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Essays on political economy and development

Xiao, Kezhou (2021) Essays on political economy and development. PhD thesis, London School of Economics and Political Science.

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Identification Number: 10.21953/lse.00004253


This thesis contains three independent research papers on political economy of development with a unified focus on leadership and decision makings within real world environments. The first chapter deals with country-cross experience using authoritarian turnovers, defined as a transition within nondemocratic regimes, as natural experiments. The final two chapters consists of China-based papers within contemporary historical context, i.e., the period since China’s reform and opening in the late 70s. The second chapter investigates the wealth creation and accumulating class, pinned down by global billionaires, people who have estimated wealth exceeding 1 billion U.S dollars based on Forbes’ database. The final chapter considers a critical theoretical along with a political struggle between two competing views on the interplay between market economy and socialism in the mid 80s. Using Deng Xiaoping’s southern talk in 1992 as an ending mark of that grand debate over the future institutional course of China, the third chapter seeks to provide a descriptive study on the effect of political shock on the social composition of super rich class in China, utilizing a database compiled from Chinese Academy of Social Science (CASS). Chapter 1, Does Authoritarian Turnover Deliver, using authoritarian turnovers (ATs) as natural experiments, investigates the institutional transition effects from one nondemocratic regimes to another. I ask the following question: does authoritarian turnover produce on average positive growth effects? Using this exercise, I attempt to provide another test on the nexus between democratization and growth. An emerging idea from this research is that authoritarian turnover is as likely to happen as a transition into democracy. To determine this, a new panel dataset from authoritarian regimes 7 between 1950 and 2014 was constructed. My estimates suggest that those authoritarian turnovers have an adverse small average growth effect. This implies that by failing to take into account authoritarian turnovers, democratization literature might have underestimated the effect of transition into democracy. From a decomposition analysis, it is determined that transitions into party regimes can once in a while deliver better outcomes than transitions into other authoritarian systems. In general, however, the transition to party regimes on average cannot deliver a better growth outcome than democratization. Chapter 2, Becoming Global Billionaires from Mainland China: Theory and Evidence, studies the the set of billionaires from mainland China, discusses how their social origins affect their financing patterns. Guided by a proposed conceptual framework relating socio-political backgrounds of the billionaire entrepreneurs to their observable financing decisions, I show, under conditions of an open economy, grassroots billionaire entrepreneurs (e.g., Jack Ma) could attenuate political economy as well as financial frictions via capital injections from foreign venture capitalists. Building a unique database, I find, using a human equation, that (i) the politically unconnected billionaire entrepreneurs financed by foreign venture capitalists are more likely to float their companies outside mainland China (mainly in Hong Kong and the U.S), use offshore financing vehicles, and enter into innovative sectors; and (ii) the politically connected global billionaire entrepreneurs, however, are strongly associated with a record of state-owned enterprise (SOE) restructuring. Chapter 3, Serving the People or the People’s Note: On the Political Economy of Talent Allocation, discusses the welfare-improving impact of Deng Xiaoping’s Southern Talks, through better allocation of talents. An efficient allocation of talents through occupational choice is central to modern economic growth. Removal of developmental barriers unfavorable to entrepreneurship might be a plausible channel for China’s superb economic performance. Using a newly compiled data on China’s Super Rich Persons (CSRP), the regression kink (RK) design reports supportive evidence on the politically induced structural change in the social compositions of entrepreneurs using as an event shock from Deng Xiaoping’s Southern Talks: consistent with pro8 market talent allocation framework (i) the share of super-rich entrepreneur having state sector experience and party membership declines; (ii) the effects on the attributes of the parental father of the entrepreneurs are rather limited. In short, the three chapters as a whole contribute to a study of political economy of development using real world experiences. At the core of each of the chapter, the central theme of the paper is unified under the interactions between decision makings of leaders, whether they are political or business leaders, and institutional environments. In chapter 1, the average effect of authoritarian turnovers, which by definition are associated with replacement of leaders, could be interpreted as selection effects of leaders in that setting. In chapter 2, the minting of Chinese billionaires is more or less made possible by the institutional innovations offered by an open economy in which offshore vehicles and other sets of financial innovations are available. In chapter 3, the shaping of a wealth creation class could be attributable to a political resolution of competing ideals and plans in a unique historical setting.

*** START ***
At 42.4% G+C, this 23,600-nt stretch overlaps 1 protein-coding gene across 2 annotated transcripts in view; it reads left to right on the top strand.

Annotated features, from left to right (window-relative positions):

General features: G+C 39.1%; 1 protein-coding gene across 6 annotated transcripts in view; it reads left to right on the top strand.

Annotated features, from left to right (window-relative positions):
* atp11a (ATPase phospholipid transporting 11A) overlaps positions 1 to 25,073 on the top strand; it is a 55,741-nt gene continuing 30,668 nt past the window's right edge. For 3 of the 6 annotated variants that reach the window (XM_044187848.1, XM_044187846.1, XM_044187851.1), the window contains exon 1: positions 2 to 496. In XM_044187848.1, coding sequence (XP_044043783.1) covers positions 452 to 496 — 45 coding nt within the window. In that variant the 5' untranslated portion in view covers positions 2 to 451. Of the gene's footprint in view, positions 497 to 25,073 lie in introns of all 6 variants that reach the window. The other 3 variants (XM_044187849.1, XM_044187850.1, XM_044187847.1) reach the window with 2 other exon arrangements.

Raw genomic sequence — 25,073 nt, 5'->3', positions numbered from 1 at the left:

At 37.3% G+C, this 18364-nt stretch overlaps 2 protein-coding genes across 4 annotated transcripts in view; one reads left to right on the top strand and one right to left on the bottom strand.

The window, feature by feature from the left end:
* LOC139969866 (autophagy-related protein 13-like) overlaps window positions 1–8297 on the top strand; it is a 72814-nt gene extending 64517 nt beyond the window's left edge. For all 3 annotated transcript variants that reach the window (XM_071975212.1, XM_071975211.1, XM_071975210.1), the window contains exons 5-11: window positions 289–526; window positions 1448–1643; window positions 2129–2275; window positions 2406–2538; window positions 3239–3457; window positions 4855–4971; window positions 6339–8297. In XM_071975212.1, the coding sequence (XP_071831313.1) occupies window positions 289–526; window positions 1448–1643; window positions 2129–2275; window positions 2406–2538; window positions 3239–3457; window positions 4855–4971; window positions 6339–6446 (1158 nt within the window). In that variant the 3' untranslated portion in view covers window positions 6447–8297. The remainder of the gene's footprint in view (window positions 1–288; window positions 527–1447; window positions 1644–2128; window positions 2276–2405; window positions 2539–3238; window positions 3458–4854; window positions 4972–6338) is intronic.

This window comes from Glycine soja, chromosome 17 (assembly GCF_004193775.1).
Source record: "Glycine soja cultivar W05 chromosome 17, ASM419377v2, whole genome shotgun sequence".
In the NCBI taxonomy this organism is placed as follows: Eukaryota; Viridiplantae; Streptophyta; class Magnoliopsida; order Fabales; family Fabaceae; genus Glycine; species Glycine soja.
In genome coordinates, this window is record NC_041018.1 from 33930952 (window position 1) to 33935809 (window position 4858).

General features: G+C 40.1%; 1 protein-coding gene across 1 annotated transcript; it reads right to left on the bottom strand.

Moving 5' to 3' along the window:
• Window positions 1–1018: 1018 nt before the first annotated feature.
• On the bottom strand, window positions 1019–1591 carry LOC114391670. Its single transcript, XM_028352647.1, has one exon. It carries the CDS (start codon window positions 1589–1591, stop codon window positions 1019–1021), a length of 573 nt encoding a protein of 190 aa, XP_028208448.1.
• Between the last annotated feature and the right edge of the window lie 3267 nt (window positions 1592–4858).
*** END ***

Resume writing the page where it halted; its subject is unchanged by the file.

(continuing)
Item Type: Thesis (PhD)
Additional Information: © 2021 Kezhou Xiao
Library of Congress subject classification: H Social Sciences > HB Economic Theory
J Political Science > JA Political science (General)
Sets: Departments > Economics
Supervisor: Aghion, Philippe and Besley, Timothy